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Tajikistan repeats call for Russia to pay for military base

Tajikistan Materials 18 July 2011 14:12
Dushanbe reiterated on Monday that Russia should pay rent for its military base in Tajikistan, a request that has been rejected by Moscow.
Tajikistan repeats call for Russia to pay for military base

Dushanbe reiterated on Monday that Russia should pay rent for its military base in Tajikistan, a request that has been rejected by Moscow, RIA Novosti reported.

"Russia is our important strategic partner," Tajik Foreign Minister Hamrokhon Zarifi told journalists in the Tajik capital, but "our land cannot be free; it has its price, and no one can use it without paying."

Tajikistan, a former Soviet republic, asked Russia several years ago to pay rent for its military base created in 2005, and the Ayni airport that Russia plans to start operating in line with an agreement signed in 2008.

"Currently, the two sides' positions do not allow for the preparation of agreements on Russia's military base and the Ayni airport," the minister said.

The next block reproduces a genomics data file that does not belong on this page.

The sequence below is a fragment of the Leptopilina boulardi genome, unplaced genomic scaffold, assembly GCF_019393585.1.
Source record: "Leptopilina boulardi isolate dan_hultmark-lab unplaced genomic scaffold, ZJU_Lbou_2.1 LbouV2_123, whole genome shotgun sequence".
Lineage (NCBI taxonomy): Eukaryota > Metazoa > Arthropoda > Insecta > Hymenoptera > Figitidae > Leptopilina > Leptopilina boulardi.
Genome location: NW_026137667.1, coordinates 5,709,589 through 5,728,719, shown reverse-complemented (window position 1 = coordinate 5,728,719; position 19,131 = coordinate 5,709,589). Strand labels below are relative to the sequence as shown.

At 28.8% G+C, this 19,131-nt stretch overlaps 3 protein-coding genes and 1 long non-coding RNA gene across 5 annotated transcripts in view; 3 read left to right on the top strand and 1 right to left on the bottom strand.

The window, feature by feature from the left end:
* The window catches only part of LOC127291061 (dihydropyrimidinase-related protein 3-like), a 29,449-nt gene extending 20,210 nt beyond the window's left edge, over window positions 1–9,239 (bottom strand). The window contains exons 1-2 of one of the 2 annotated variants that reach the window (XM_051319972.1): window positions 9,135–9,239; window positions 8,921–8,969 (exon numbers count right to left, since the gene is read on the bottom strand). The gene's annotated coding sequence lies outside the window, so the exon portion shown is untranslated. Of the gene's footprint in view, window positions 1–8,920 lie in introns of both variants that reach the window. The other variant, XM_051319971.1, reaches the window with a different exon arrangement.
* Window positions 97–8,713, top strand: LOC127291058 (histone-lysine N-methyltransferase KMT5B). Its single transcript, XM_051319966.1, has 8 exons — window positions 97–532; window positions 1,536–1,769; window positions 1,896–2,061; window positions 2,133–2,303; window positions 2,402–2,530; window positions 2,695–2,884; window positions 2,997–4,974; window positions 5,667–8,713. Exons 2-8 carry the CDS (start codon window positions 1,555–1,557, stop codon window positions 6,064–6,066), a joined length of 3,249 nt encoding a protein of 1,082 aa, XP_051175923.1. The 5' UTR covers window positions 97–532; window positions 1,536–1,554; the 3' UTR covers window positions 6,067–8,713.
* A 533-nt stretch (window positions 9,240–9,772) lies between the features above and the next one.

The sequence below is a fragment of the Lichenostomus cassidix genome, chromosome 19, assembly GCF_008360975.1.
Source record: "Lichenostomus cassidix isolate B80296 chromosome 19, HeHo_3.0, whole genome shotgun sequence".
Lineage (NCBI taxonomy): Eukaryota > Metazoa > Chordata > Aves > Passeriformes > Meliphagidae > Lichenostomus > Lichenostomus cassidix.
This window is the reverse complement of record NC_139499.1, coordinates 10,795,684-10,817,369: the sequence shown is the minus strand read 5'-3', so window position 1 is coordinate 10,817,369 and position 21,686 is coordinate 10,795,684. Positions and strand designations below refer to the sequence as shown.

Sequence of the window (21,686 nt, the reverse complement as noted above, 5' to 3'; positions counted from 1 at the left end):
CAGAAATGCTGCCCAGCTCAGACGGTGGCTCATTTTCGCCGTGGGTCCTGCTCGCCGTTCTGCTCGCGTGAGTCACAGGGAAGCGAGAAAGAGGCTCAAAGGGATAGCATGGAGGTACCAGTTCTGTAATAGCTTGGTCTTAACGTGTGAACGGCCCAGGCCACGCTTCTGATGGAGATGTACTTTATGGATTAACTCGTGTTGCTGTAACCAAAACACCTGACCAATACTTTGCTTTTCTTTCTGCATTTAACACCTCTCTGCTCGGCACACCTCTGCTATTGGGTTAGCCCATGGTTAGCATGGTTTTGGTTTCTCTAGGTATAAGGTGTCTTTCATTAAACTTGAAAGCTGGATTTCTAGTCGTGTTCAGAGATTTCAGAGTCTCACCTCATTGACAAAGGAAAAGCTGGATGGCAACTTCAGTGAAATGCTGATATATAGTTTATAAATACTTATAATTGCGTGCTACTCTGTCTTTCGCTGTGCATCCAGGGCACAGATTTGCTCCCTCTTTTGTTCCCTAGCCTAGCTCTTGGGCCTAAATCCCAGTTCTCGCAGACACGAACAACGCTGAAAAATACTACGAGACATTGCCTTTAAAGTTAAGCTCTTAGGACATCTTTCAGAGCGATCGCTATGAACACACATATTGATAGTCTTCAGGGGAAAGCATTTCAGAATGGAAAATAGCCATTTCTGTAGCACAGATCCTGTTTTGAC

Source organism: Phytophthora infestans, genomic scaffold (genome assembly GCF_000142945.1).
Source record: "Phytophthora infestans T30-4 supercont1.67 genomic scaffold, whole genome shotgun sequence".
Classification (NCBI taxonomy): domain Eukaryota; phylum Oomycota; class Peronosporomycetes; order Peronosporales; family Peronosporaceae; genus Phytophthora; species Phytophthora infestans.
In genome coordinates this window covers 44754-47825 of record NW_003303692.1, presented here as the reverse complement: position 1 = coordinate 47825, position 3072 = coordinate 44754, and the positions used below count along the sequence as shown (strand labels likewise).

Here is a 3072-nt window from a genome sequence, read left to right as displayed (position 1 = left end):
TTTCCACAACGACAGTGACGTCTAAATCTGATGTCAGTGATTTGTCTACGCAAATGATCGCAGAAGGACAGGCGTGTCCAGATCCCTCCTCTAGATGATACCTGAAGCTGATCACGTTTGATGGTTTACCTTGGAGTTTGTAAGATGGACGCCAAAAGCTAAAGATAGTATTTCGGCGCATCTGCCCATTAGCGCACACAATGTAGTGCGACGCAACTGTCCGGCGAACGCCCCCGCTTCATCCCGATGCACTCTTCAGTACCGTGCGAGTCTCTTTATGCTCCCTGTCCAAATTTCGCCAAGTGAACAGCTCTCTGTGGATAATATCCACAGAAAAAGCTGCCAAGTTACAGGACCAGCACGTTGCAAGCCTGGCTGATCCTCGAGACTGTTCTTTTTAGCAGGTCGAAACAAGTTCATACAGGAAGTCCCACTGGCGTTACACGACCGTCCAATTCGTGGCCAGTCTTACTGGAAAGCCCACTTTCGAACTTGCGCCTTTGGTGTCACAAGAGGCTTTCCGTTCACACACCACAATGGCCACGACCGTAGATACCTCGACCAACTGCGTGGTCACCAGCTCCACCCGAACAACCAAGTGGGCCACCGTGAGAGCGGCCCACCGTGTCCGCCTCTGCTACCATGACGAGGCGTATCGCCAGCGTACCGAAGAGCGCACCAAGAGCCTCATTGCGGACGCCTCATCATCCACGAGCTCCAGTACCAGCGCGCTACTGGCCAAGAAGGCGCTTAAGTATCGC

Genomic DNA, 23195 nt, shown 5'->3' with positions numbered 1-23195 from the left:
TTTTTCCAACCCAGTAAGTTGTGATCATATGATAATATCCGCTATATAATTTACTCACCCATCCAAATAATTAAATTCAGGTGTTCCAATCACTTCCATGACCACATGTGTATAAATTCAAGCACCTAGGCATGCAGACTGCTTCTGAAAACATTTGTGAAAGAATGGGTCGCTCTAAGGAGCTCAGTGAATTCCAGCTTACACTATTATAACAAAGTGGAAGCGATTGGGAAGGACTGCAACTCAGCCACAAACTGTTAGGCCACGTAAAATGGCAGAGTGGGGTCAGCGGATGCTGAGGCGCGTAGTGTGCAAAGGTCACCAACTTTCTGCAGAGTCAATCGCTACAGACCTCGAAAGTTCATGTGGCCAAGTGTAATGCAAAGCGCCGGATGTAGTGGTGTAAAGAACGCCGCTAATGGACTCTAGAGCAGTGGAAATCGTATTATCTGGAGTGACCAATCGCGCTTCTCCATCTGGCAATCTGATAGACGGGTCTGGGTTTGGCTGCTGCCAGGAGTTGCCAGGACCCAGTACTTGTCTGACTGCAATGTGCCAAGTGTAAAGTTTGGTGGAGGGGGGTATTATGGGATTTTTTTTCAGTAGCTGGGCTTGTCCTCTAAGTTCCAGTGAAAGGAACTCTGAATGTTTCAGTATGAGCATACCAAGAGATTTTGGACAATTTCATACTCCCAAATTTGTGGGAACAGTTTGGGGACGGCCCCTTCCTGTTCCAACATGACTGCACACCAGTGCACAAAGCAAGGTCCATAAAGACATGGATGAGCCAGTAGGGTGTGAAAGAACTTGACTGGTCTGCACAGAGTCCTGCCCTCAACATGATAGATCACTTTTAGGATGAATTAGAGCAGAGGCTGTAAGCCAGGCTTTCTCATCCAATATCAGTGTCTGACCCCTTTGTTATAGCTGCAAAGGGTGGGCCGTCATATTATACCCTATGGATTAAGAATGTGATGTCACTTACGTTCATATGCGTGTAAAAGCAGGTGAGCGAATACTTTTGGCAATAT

He added, however, that talks between Dushanbe and Moscow on the issue would continue.

"Negotiations are taking place in a constructive spirit, without a rush and unnecessary emotions," Zarifi said.

A total of 7,000 Russian troops are serving at three Russian military units in Dushanbe, the southwestern city of Qurgonteppa some 100 km from Dushanbe, and Kulob, about 200 km to the southwest of the capital. Russian troops in Tajikistan constitute the country's largest ground force deployed abroad.

An agreement between Moscow and Dushanbe on the use of the Ayni airport just outside the capital has not come into force as Moscow has refused to pay the requested rent, which Tajikistan have put at $300 million a year, according to Tajik government sources quoted by the press.

Moscow and Dushanbe are currently in talks on the joint use of the airport.

Media reports said that Tajikistan has also been in talks with Washington on a possible lease of the airport, which the United States view as a possible hub for supplying U.S. troops in Afghanistan. The Tajik authorities have denied the allegations, saying that talks on the airport are only being held with Russia.

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